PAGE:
Mimi and Toutou Go Forth

From Wikipedia, the free encyclopedia
Jump to navigation Jump to search
Mimi and Toutou Go Forth: The Bizarre Battle for Lake Tanganyika
Mimi and Toutou Go Forth.jpg
AuthorGiles Foden
Cover artistMatilda Hunt
CountryUnited Kingdom
PublisherMichael Joseph
Publication date
30 September 2004
Media typePrint (Hardback & Paperback)
Pages256 pp (first edition, hardback)
ISBN0-7181-4555-0 (first edition, hardback)

Mimi and Toutou Go Forth: The Bizarre Battle for Lake Tanganyika is the fourth book by author Giles Foden. It was published in 2004 by Michael Joseph. The United States edition, published in 2005 by Knopf, is entitled Mimi and Toutou's Big Adventure: The Bizarre Battle of Lake Tanganyika.

The book tells the story of a British naval expedition in World War I, which travelled thousands of miles through the Belgian Congo to Lake Tanganyika in Central Africa in order to win control of the lake from the Germans with just two boats - Mimi and Toutou.[1]

According to academic Dirk Göttsche the book gives a critical postcolonial perspective and assessment on colonialism. This is reflected through grotesque and absurd actions of the actors involved, specifically those of Geoffrey Spicer-Simson.[2]


During World War One, German warships controlled Lake Tanganyika, which is the longest Lake in the world and was of great strategic value in Central Africa at the time. The British had no naval craft at all upon 'Tanganjikasee' (as the Germans called it). After the destruction of the Belgian warship - Del Commune and through the actions of a British informant known as Lee and his observations of the two German warships, including the Hedwig von Wissman, the British Admiralty and Admiral Sir David Gamble decided that a naval expedition was needed to retake the Lake from the Germans. They were unaware of the existence of a much larger German vessel on the lake, the Graf von Götzen.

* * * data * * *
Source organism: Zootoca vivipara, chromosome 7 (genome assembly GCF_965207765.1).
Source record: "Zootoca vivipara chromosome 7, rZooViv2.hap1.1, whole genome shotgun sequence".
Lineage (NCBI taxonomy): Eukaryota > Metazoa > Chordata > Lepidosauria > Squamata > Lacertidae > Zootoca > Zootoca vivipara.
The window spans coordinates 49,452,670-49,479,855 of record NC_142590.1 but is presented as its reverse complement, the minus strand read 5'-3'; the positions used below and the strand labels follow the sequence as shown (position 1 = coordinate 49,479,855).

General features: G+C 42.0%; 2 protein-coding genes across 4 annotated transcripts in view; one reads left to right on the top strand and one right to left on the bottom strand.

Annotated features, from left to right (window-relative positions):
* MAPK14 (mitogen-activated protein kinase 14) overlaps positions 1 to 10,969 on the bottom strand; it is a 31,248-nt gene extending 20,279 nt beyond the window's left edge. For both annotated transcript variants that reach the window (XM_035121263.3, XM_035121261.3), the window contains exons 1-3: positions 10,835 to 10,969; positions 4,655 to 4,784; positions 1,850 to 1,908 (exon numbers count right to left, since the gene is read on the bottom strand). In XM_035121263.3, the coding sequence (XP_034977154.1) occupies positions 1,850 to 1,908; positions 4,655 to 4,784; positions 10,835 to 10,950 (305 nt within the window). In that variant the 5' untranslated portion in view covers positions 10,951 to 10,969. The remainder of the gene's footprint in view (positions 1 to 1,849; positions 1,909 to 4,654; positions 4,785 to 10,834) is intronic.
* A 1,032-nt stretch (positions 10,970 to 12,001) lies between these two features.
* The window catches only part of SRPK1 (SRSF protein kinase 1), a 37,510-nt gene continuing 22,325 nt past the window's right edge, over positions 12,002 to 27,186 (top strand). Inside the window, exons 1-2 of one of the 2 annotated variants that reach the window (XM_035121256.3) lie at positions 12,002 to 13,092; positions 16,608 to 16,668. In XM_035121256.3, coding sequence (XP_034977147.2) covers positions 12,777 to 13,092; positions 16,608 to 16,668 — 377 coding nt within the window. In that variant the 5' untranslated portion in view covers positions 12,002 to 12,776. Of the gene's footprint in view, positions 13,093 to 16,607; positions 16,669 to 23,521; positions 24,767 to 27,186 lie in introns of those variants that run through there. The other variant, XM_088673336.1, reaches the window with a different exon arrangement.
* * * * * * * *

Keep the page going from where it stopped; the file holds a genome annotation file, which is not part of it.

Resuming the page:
So, in June 1915, a force of 28 men was dispatched from Britain on a long journey. Their commanding officer was an eccentric naval officer called Geoffrey Spicer-Simson who was known for being the oldest Lieutenant Commander in the Royal Navy, a man court-martialled for wrecking his own ships and a complete liar. He was given command of two small gunboats, which he named Mimi and Toutou (childish onomatopoeia for "Cat" and "Dog" in French). After a monthlong journey to South Africa via the Atlantic Ocean, the boats and expedition travelled by train to the Congo. There, with great difficulty, the expedition carried the two boats, with the aid of steam engines and mules, to the edge of Lake Tanganyika.

They captured one ship, the Kigani, and named her Fifi; they also sank the Hedwig von Wissman, but did not engage the formidable Graf von Götzen, which remained dominant on the lake until she was scuttled in the wake of an Anglo-Belgian attack overland on German positions.[3]


The scuttled ship Graf von Götzen was raised and now operates on the lake as the MV Liemba.

See also[edit]


  1. ^ http://www.ft.com/cms/s/0/228e8106-128a-11d9-863e-00000e2511c8.html#axzz3MILO9iD6 Financial Times, Book Review. 2004
  2. ^ P.128, Remembering Africa: The Rediscovery of Colonialism in Contemporary German Literature by Dirk Göttsche. Camden House. 2013
  3. ^ http://www.spectator.co.uk/books/5635563/sideshow-on-the-lake/ Spectator, Book Review. 2009
  • Foden, Giles (30 September 2004). Mimi and Toutou Go Forth: The Bizarre Battle for Lake Tanganyika (1st ed.). London: Michael Joseph.